To some extent the National Front achieved its goals. The Liberals and Conservatives regained control, political competition was reined in, and murder in the countryside continued to drop through most of the 1960’s and well into the 1970’s. There was dissatisfaction, however, among political groups that were not included in the power-sharing agreement. Further, the guerrilla groups spawned by La Violencia did not disappear. They grew in numbers, experience, and ideology, so that by the 1980’s Colombia had six important Marxist guerrilla groups and a plethora of other types. They ruled large areas of the rugged Colombian countryside, although when challenged by the armed forces they usually moved on. Given Colombia’s formidable geography, it was impossible for the military to secure all areas. The Colombian political establishment was also reluctant to give the military too much power, fearing that it would again become a threat to civilian rule, as it had in the 1950’s.

Luis Carlos Galán.

(AP/Wide World Photos)

The guerrilla groups generally were content to bide their time, ambush the armed forces, and live by “taxing” landowners, businesspeople, and multinational corporations by making demands for protection money. Some paid up and some did not. All suffered kidnappings Kidnappings for ransom that sometimes ended tragically. Paramilitary groups also appeared that levied their own measure of revenge against leftists and “social undesirables.” Labor leaders, social activists, homosexuals, prostitutes, and others disappeared; some were later found abused or dead, but others were never seen again. At the same time, a criminal element flourished that astutely cloaked its entrepreneurial activities under the cover of the ongoing ideological and political struggles. It was difficult to know who was to blame for the human rights abuses that began to grow in frequency, especially after 1975.

It is in this historical context that the illegal Colombian drug trade Colombia;narcotics trade Narcotics trade, illegal developed and added the potent new elements of money, power, organization, and weaponry to the old mix of illegality and human rights abuse. The money produced was out of proportion to the Colombian economy. The drug trade earned more in foreign exchange than Colombia’s fabled mountain-grown coffee. It paid for hired killers, protection for cocaine production and processing in guerrilla-controlled areas, immunity from military and police actions, and favorable judicial rulings, legislative actions, and executive decisions. With an enormous amount of wealth and influence at every level of Colombian society, the drug lords began to pursue what they had never had and desperately wanted—acceptance, respectability, and legality.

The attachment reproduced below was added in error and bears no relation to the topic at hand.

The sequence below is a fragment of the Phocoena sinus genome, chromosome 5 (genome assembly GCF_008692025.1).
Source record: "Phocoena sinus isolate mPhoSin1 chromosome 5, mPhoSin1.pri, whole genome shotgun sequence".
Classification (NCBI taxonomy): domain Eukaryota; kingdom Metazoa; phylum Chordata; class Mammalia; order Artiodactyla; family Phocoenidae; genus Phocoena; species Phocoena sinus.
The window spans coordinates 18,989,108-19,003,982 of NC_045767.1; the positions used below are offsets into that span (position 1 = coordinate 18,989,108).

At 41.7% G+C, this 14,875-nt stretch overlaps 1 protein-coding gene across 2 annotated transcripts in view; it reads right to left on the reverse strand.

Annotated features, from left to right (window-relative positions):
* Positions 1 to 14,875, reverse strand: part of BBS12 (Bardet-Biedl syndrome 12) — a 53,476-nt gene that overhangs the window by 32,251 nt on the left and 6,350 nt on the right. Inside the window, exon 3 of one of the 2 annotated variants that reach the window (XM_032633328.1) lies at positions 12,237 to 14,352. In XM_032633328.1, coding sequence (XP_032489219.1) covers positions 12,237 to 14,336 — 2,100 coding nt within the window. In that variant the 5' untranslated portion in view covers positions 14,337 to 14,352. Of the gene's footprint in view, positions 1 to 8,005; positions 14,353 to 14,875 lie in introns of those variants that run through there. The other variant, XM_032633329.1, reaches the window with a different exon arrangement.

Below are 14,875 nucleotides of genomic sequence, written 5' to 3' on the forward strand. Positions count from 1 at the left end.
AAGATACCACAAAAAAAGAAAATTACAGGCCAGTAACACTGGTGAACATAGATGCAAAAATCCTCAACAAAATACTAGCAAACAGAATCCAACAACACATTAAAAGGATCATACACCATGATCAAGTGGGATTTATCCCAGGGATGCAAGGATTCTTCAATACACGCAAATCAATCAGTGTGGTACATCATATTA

All Colombian institutions and relationships—political, social, and economic—were at risk of being overwhelmed. Nevertheless, the drug lords were never so unified as to be a “cartel.” They were too individualistic. There was a global oversupply of drugs, and the ensuing competition and turf wars led to a dangerous division in the ranks of drug producers, especially between the Medellín and Cali organizations. The leaders of these organizations—Pablo Escobar, Gonzalo Rodríguez Gacha, the Ochoa family, Carlos Lehder, and Gilberto and Miguel Rodríguez Orejuela—became household names. The Medellín group in particular showed a lack of sophistication in its attempts to gain a place within the Colombian system. In its search for legitimate uses for its money and in its drive for acceptance, it created much turmoil and dislocation.

Various civic leaders and newspaper editors demanded that something be done about the drug trade, and the United States mistakenly viewed action in Colombia as an easy fix for its own drug problem. The Colombian government and the military began to crack down in the mid-1980’s. The crackdown was haphazard at first, concentrating on the guerrillas, but it became more determined and focused as time went on. At center stage was the suspended extradition treaty under which Colombian officials would try to send the more flagrant drug lords to the United States for prosecution. The Medellín “cowboys,” however, brooked no restraint on their activities and responded with a reign of terror and assassination against responsible government officials.